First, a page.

Me and the cop: Pussy Riot releases new protest song | Culture| Arts, music and lifestyle reporting from Germany | DW | 18.07.2018
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Me and the cop: Pussy Riot releases new protest song

Feminist punk group Pussy Riot has put out a new video after members were sentenced to 15 days in prison following a pitch invasion at the World Cup final in Russia. The group is no stranger to high-profile protests.

Russian punk group Pussy Riot put out a new song Tuesday that envisions protestor-embracing, gay-friendly police officers. This comes after four band members were arrested for storming the field during the World Cup final at the weekend.

"Track About a Good Cop" marks a new musical direction for the feminist rockers: They make use of the beats and synthesizers of house music for their satire on police officers.

The video shows four Russian police officers — three men, one woman — move from standing sternly in the snow to dancing flirtatiously as if in a nightclub.

"Girls and boys / Sugary streets / Cops are kissing under the clouds," goes the refrain, with its homoerotic undertones. "Me and the cop / Me and the cop / We have turned from enemies into a duo."

In a statement, Pussy Riot called the song "a utopian dream about alternative political reality in which instead of arresting activists and putting them in jail, cops are joining activists."

The band said it was envisioning a "world where cops got rid of homophobia, stopped the war on drugs and actually understood that it's much better to be joyful and nice to people."

Shaking things up

It also put out a list of demands including freedom for its four members who were jailed for interrupting Sunday's globally broadcast final between France and Croatia.

On Monday, a Moscow court sentenced Veronika Nikulshina, Olga Kuracheva, Olga Pakhtusova and Pyotr Verzilov to 15 days in prison. It also banned them from visiting sports events for three years.

The four members of Pussy Riot, a Russian feminist activist group, were found guilty of "grossly violating the rules for spectators' behavior" and given the maximum punishment possible under the charge.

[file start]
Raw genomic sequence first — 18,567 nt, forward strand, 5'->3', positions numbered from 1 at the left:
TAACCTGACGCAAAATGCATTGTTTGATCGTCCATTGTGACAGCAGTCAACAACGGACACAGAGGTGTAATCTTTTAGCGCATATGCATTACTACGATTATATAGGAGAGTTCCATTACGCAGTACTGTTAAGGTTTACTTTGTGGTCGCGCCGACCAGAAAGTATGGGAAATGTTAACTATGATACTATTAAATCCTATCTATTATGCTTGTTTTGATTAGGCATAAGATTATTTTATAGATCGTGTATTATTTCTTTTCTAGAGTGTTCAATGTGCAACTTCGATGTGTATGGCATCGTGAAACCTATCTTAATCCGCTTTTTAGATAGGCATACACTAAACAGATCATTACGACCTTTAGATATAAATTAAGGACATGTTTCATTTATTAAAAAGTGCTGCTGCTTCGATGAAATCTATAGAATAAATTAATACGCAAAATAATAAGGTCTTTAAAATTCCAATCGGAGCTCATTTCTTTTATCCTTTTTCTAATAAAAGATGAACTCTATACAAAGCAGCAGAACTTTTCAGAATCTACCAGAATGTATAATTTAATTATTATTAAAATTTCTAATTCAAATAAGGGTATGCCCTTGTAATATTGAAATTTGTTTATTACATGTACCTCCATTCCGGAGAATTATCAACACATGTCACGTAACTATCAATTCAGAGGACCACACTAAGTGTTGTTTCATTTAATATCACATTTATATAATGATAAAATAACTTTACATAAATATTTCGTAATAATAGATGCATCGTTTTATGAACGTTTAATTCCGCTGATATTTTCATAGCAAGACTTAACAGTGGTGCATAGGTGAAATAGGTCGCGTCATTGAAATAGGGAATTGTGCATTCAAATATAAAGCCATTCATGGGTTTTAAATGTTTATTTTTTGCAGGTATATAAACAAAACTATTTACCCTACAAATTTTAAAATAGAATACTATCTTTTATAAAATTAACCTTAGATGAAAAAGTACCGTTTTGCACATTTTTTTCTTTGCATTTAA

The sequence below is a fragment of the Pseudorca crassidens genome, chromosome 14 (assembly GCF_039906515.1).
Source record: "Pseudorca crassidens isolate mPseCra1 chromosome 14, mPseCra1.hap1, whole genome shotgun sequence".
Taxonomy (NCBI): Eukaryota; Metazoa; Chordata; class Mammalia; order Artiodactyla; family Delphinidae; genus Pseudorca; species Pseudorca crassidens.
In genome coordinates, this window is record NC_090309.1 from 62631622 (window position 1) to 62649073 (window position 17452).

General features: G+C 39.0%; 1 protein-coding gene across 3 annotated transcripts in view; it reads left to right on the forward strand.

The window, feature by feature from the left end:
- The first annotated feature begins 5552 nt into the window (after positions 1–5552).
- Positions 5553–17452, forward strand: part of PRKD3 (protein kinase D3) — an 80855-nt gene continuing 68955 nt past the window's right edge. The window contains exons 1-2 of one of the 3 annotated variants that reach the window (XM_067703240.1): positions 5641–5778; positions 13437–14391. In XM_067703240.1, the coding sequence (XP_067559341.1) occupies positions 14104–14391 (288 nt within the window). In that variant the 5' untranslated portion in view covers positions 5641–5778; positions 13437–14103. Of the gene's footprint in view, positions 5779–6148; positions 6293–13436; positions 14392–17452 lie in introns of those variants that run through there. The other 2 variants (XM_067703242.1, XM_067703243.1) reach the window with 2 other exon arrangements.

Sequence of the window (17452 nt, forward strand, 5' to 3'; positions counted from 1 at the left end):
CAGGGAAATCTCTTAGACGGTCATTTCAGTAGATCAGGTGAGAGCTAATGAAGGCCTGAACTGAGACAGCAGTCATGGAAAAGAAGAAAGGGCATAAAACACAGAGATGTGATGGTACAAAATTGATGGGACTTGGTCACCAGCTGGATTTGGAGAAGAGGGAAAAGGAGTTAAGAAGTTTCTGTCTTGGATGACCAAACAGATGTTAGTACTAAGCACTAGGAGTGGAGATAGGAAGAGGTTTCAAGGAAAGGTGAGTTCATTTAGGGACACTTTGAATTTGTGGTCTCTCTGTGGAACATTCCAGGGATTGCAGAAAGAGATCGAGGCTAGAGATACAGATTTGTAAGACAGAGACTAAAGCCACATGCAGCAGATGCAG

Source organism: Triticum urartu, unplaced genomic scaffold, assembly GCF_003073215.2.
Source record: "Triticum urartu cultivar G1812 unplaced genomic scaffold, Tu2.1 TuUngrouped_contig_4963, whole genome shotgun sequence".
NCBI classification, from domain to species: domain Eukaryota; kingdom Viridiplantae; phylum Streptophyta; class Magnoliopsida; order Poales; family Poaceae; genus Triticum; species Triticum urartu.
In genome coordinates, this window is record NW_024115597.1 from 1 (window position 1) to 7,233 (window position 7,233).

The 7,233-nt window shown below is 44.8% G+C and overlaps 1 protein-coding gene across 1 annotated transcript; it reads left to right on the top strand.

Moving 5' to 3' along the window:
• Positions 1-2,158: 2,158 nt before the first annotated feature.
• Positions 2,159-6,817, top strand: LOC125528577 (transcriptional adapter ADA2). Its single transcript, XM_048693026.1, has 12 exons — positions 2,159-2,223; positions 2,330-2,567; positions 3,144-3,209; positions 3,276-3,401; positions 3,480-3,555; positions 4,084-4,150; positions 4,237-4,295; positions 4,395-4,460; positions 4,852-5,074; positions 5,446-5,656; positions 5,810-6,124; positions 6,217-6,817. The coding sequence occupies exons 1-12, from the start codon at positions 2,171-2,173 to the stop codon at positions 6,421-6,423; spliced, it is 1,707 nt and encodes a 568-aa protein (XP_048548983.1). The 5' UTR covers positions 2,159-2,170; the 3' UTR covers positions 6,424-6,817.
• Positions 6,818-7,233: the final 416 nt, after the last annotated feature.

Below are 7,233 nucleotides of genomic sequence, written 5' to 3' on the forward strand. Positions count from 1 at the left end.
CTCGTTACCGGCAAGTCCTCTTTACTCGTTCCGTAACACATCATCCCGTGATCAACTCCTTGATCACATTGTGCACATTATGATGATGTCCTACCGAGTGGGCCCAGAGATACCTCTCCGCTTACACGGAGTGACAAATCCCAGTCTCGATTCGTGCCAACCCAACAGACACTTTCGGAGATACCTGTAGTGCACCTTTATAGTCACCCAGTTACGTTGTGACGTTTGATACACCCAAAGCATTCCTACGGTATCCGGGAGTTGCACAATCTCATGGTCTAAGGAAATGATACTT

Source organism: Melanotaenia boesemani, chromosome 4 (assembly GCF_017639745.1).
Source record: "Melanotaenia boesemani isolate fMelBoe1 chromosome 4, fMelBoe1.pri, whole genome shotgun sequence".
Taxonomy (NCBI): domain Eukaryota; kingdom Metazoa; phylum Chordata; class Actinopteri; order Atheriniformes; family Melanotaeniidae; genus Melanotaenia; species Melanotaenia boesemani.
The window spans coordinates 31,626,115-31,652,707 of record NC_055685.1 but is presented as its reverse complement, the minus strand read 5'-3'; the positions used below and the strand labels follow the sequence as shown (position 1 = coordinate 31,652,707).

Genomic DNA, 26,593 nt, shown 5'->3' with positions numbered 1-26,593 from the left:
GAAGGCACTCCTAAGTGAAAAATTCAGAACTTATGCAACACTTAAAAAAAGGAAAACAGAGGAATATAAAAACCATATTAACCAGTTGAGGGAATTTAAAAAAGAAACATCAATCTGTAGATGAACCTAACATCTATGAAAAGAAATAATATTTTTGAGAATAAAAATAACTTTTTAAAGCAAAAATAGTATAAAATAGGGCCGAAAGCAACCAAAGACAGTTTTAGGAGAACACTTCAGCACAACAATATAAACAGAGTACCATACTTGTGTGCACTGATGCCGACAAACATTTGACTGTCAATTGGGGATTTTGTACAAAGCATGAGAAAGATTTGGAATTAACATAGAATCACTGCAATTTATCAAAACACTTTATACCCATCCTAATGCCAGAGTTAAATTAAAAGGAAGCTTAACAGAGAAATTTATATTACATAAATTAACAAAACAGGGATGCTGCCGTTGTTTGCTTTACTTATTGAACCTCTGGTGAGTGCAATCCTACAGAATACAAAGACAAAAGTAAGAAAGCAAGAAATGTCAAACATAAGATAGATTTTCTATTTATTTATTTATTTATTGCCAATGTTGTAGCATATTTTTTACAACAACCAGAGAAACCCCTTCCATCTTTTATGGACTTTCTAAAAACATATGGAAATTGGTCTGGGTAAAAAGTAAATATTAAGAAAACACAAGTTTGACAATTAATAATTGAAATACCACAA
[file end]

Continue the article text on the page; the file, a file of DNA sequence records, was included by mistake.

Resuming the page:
Russland WM 2018 Frankreich gegen Kroatien | Mbappe High Five Flitzer (Reuters/D. Staples)

Storming the field at the France vs. Croatia final World Cup match

The protest action took place at Moscow's Luzhniki stadium on Sunday and briefly halted play in the second half of the match between France and Croatia. Watching from the stands were Russian President Vladimir Putin and other world leaders, including French President Emmanuel Macron.

Pussy Riot immediately posted messages on social media claiming responsibility for the protest. They also issued a list of six demands, including "Let all political prisoners free," "Stop illegal arrests on rallies" and "Allow political competition in the country."

Another famous protest

Pussy Riot is perhaps most famous for performing an anti-Putin protest song in a central Moscow church in February 2012.

Three of the group's members were subsequently convicted of "hooliganism motivated by religious hatred" at a trial that attracted global media attention and drew protests from rights groups.

On Tuesday, the European Court of Human Rights condemned Russia's treatment of the protestors, finding that three Pussy Riot members arrested in 2012 had been subjected to inhuman or degrading treatment and that their rights to a fair trial and to liberty had been violated.

Group members Nadezhda Tolokonnikova and Maria Alyokhina were released after serving 22 months of their two-year sentences. The other convicted member, Yekaterina Samutsevich, was given a suspended sentence.

sh/als/rls (ap, afp)

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